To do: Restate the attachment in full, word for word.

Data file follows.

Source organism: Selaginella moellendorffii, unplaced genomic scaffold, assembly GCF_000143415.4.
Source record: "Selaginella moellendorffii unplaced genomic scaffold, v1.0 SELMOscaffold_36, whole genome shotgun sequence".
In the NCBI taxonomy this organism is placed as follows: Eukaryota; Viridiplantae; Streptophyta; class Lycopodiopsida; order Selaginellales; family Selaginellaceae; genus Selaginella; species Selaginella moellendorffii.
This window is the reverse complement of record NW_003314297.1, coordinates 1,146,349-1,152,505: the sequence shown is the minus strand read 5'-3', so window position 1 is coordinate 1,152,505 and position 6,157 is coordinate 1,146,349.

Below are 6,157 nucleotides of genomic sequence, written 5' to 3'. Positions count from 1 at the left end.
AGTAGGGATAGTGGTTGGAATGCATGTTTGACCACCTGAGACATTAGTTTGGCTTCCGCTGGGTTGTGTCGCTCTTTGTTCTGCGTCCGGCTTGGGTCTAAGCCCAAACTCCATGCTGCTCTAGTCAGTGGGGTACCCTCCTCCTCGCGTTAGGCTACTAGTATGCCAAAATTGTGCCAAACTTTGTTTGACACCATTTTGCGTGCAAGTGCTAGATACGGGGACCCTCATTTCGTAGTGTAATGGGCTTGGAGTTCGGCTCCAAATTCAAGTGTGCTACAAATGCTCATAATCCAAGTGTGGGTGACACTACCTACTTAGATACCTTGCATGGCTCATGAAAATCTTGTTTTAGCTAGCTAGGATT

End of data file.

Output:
Source organism: Selaginella moellendorffii, unplaced genomic scaffold, assembly GCF_000143415.4.
Source record: "Selaginella moellendorffii unplaced genomic scaffold, v1.0 SELMOscaffold_36, whole genome shotgun sequence".
In the NCBI taxonomy this organism is placed as follows: Eukaryota; Viridiplantae; Streptophyta; class Lycopodiopsida; order Selaginellales; family Selaginellaceae; genus Selaginella; species Selaginella moellendorffii.
This window is the reverse complement of record NW_003314297.1, coordinates 1,146,349-1,152,505: the sequence shown is the minus strand read 5'-3', so window position 1 is coordinate 1,152,505 and position 6,157 is coordinate 1,146,349.

Below are 6,157 nucleotides of genomic sequence, written 5' to 3'. Positions count from 1 at the left end.
AGTAGGGATAGTGGTTGGAATGCATGTTTGACCACCTGAGACATTAGTTTGGCTTCCGCTGGGTTGTGTCGCTCTTTGTTCTGCGTCCGGCTTGGGTCTAAGCCCAAACTCCATGCTGCTCTAGTCAGTGGGGTACCCTCCTCCTCGCGTTAGGCTACTAGTATGCCAAAATTGTGCCAAACTTTGTTTGACACCATTTTGCGTGCAAGTGCTAGATACGGGGACCCTCATTTCGTAGTGTAATGGGCTTGGAGTTCGGCTCCAAATTCAAGTGTGCTACAAATGCTCATAATCCAAGTGTGGGTGACACTACCTACTTAGATACCTTGCATGGCTCATGAAAATCTTGTTTTAGCTAGCTAGGATT